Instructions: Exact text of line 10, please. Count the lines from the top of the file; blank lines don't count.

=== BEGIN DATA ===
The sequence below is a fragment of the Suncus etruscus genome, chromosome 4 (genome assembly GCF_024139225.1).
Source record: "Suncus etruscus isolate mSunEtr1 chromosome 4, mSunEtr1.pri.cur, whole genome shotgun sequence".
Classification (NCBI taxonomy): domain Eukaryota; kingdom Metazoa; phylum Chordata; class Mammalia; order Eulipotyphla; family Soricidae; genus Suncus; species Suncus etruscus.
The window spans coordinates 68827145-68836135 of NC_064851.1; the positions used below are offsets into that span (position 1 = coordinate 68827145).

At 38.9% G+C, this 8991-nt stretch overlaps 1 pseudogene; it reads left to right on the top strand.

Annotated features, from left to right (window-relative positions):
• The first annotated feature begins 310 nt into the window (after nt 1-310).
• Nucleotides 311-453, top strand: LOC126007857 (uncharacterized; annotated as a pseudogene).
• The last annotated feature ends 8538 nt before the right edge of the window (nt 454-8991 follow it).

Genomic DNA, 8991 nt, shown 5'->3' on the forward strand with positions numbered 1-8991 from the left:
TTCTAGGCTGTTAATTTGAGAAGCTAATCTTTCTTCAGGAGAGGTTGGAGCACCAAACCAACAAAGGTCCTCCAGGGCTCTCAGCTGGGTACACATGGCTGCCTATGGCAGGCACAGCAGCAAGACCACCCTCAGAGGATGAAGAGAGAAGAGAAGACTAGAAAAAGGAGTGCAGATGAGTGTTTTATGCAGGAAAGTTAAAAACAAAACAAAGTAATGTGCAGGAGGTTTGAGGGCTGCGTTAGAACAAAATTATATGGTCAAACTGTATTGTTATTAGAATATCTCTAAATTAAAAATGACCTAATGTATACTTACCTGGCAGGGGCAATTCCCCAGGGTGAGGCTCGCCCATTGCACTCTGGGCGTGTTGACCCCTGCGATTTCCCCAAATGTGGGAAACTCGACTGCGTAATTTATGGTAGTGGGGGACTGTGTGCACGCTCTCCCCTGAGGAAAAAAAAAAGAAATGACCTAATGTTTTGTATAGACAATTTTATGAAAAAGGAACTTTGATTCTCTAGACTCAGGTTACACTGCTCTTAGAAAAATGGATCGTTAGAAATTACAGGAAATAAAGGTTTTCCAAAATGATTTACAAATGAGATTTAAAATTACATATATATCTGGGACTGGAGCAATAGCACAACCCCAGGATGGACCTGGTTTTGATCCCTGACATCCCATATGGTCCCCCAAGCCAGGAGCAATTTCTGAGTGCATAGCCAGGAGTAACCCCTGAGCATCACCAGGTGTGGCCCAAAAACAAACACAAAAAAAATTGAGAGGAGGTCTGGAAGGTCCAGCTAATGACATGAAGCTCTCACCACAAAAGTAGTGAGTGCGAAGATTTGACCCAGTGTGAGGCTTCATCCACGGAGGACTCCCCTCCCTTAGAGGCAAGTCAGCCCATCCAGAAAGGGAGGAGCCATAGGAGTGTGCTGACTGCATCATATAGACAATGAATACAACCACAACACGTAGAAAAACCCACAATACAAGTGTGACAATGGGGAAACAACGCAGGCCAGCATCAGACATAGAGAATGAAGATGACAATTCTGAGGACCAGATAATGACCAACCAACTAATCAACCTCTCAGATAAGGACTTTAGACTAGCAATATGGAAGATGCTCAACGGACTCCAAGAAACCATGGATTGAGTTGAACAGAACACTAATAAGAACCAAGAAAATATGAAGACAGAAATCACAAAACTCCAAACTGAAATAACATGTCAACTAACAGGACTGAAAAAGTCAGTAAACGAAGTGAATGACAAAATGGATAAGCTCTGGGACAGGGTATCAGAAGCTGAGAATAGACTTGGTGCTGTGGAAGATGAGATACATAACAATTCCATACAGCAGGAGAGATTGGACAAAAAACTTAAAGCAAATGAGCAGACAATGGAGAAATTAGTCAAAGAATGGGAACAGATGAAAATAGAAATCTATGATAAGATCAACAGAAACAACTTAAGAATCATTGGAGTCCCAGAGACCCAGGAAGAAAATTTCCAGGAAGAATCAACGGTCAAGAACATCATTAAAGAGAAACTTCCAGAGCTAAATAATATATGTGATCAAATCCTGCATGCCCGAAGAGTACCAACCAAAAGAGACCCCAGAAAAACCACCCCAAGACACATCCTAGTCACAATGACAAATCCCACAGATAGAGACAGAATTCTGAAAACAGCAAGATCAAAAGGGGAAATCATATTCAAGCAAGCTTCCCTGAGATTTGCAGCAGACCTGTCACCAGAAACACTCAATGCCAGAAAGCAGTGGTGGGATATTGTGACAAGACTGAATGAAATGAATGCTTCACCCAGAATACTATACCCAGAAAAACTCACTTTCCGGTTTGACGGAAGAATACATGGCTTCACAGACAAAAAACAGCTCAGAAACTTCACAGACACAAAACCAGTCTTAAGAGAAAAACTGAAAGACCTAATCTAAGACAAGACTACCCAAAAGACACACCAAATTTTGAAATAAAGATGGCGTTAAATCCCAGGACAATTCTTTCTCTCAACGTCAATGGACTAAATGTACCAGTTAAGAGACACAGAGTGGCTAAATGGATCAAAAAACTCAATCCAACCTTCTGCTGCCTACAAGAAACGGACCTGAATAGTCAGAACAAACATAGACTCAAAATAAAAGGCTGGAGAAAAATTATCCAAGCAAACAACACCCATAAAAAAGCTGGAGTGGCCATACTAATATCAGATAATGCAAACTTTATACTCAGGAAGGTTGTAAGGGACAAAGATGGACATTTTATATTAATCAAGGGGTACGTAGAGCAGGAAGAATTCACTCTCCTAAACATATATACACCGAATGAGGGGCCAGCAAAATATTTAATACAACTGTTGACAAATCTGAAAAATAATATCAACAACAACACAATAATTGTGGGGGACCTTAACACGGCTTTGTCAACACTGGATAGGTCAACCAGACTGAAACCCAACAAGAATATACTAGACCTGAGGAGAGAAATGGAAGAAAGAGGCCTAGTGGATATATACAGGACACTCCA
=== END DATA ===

Genomic DNA, 8991 nt, shown 5'->3' on the forward strand with positions numbered 1-8991 from the left: